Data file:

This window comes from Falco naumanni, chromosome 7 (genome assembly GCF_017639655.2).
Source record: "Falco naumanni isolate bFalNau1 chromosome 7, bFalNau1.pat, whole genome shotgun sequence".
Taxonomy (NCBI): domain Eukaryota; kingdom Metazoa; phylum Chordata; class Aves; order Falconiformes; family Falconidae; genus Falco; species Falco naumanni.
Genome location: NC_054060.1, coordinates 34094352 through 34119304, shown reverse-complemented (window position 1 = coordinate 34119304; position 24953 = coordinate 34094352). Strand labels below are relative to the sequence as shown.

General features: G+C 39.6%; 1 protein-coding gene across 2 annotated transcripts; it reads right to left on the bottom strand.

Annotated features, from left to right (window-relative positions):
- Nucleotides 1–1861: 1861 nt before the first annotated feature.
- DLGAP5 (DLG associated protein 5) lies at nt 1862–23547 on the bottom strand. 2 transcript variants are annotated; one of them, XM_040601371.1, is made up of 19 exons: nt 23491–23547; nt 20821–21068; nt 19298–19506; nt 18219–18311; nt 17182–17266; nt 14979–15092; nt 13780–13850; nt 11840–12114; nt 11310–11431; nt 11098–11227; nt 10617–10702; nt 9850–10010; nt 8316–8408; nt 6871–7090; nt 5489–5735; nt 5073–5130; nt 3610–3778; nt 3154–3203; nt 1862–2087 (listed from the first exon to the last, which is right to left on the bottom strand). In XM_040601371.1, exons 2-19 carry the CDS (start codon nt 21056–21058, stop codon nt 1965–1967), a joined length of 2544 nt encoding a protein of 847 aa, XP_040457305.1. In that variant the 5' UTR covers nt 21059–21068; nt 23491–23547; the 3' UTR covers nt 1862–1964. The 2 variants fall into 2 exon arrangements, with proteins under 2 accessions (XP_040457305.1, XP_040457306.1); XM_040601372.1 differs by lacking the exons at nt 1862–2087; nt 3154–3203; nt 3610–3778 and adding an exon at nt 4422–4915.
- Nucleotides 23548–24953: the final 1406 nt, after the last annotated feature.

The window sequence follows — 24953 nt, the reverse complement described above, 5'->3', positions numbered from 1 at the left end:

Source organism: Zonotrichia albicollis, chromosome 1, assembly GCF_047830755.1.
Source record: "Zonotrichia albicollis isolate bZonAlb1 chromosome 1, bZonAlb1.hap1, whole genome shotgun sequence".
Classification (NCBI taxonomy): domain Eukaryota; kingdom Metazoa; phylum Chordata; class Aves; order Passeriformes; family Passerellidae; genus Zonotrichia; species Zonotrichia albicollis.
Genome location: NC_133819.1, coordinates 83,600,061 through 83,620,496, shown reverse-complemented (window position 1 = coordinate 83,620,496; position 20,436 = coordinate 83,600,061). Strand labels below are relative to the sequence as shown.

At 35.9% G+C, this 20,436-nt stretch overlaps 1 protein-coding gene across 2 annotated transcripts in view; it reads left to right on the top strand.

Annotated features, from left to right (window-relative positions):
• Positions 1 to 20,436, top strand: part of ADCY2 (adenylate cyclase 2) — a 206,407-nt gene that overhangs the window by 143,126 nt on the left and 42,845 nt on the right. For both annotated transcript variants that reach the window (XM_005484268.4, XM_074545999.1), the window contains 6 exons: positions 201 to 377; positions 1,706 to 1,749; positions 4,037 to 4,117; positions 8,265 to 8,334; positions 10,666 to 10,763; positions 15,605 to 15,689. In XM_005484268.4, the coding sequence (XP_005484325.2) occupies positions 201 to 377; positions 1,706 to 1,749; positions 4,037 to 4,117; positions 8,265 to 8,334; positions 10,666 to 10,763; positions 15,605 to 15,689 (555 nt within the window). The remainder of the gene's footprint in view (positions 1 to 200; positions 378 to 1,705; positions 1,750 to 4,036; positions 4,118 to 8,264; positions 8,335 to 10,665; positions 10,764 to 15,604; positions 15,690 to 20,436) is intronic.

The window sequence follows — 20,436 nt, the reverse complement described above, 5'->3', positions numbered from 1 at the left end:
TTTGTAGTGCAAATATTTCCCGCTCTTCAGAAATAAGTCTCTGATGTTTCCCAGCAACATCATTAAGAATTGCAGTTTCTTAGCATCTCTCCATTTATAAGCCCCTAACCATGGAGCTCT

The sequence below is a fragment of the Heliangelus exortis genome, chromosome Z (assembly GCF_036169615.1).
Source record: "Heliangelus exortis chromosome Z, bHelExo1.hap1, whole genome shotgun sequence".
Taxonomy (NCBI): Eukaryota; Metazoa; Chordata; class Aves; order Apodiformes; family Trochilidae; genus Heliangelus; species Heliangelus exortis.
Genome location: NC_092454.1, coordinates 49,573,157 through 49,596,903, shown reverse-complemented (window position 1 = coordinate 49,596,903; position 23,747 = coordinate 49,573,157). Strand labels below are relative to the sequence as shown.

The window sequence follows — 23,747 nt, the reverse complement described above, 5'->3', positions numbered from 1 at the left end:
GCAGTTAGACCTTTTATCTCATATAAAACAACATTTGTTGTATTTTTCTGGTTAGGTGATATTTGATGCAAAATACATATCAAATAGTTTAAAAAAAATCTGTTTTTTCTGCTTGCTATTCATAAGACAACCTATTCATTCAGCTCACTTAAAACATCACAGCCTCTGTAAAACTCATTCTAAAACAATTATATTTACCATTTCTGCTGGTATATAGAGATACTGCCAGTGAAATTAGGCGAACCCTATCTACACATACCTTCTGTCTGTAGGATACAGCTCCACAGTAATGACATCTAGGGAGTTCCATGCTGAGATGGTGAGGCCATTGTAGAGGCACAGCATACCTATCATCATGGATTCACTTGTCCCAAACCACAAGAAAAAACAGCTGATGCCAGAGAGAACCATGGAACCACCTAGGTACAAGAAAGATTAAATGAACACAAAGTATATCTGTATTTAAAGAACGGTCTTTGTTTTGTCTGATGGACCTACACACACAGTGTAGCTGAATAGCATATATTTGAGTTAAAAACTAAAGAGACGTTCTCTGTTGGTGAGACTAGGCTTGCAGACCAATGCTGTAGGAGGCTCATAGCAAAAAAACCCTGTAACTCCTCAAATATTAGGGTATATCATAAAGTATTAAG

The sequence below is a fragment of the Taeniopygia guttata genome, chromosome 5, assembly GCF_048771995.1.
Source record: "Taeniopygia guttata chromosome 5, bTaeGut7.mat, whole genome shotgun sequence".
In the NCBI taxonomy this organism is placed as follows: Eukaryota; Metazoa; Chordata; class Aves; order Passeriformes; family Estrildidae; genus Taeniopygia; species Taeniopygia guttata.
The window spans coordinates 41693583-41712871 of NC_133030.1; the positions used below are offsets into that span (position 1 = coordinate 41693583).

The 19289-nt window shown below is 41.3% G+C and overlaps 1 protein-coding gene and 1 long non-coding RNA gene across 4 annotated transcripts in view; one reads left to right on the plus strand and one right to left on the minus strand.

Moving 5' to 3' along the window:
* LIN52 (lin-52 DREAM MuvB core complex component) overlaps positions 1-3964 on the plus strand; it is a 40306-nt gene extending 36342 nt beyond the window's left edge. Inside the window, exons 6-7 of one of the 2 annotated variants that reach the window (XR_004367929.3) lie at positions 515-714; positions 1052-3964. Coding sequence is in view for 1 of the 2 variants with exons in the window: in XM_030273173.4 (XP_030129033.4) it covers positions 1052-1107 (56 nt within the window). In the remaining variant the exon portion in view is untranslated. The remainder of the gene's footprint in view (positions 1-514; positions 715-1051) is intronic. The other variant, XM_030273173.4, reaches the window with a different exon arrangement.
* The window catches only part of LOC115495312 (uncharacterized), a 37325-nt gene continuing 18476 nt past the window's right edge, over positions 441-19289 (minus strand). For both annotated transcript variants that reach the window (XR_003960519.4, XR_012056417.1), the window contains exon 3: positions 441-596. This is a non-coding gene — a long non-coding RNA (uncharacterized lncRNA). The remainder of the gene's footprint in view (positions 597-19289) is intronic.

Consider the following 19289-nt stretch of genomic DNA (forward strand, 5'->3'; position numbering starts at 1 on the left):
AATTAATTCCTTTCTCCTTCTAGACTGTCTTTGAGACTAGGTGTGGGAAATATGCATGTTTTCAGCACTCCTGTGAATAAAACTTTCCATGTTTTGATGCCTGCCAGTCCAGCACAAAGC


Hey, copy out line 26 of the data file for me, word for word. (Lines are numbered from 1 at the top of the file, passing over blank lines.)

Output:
The sequence below is a fragment of the Taeniopygia guttata genome, chromosome 5, assembly GCF_048771995.1.